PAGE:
That could give rookie Daniel Hudson a shot at taking over Carrasco’s role as a long reliever while being groomed as a future starting pitcher.
With D.J. Carrasco likely to not be tendered a contract Saturday night and become a free agent, there is the chance that rookie Daniel Hudson could slide into Carrasco’s long relief role while receiving hands-on training from pitching coach Don Cooper and veteran pitchers Jake Peavy and Mark Buehrle.
But another consideration would be to send Hudson to the minors for more consistent work until he’s ready to join the major league staff. That would create a spot for Sergio Santos, who was converted from an infielder to a pitcher and possesses a 98 mph fastball.
Santos is out of options, and the Sox avoided losing him in Thursday’s Rule 5 draft by putting him on their 40-man roster. If Santos doesn’t pitch well in spring, the Sox could be faced with exposing him to waivers.
And his name is J.J. Putz:
Putz is infamous for sneaking up on teammates and hitting them in the face, on air, in the final moments of an interview, with a shaving cream pie.
Last night on SNY’s Mets Hot Stove live from Duffy’s in St. Lucie, Kevin Burkhardt talked with Mets set-up men Sean Green and J.J. Putz.
In the show’s final moments last night, Putz sneaked back on set to slam Burkhardt in the face with his signature pie, which you can watch by …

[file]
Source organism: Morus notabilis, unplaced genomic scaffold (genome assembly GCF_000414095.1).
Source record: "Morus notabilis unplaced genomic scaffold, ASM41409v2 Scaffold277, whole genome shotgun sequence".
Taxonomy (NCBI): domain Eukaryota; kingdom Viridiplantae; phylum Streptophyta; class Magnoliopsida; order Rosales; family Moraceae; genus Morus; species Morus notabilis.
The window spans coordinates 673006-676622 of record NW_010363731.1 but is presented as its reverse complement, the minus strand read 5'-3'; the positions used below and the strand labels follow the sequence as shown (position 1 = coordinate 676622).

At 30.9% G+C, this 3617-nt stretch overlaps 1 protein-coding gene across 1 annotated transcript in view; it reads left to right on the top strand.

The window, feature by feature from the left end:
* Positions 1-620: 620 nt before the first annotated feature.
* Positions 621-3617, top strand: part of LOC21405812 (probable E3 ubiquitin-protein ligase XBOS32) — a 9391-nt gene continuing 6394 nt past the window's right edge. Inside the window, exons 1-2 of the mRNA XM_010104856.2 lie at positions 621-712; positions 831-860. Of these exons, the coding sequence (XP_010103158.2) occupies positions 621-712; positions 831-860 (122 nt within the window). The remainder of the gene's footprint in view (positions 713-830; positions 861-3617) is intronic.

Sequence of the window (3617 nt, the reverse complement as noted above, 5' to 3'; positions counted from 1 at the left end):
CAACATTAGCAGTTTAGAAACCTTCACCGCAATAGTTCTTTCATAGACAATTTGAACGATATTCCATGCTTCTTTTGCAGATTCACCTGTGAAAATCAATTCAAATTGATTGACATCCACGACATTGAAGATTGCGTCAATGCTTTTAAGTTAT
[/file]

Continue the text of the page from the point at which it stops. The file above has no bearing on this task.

… clicking play at the 30 second video that’s embedded at the end of the post here.
It’s Santa Kenny!
“We’ve been on this for quite some time,” White Sox general manager Kenny Williams said. “We’ve been monitoring him [J.J. Putz] ever since the season ended. His daily workouts we’re very familiar with. We’ve had weekly progress reports. When our doctors finally got their hands on him he passed his physical with flying colors. We couldn’t be happier with what was communicated to us by our doctors.
“We feel now from the top of the rotation to the bottom of the bullpen we’re as strong as we’ve ever been.”
The White Sox have reached a one-year, $3 million deal with free-agent right-hander J.J. Putz, according to a major-league source.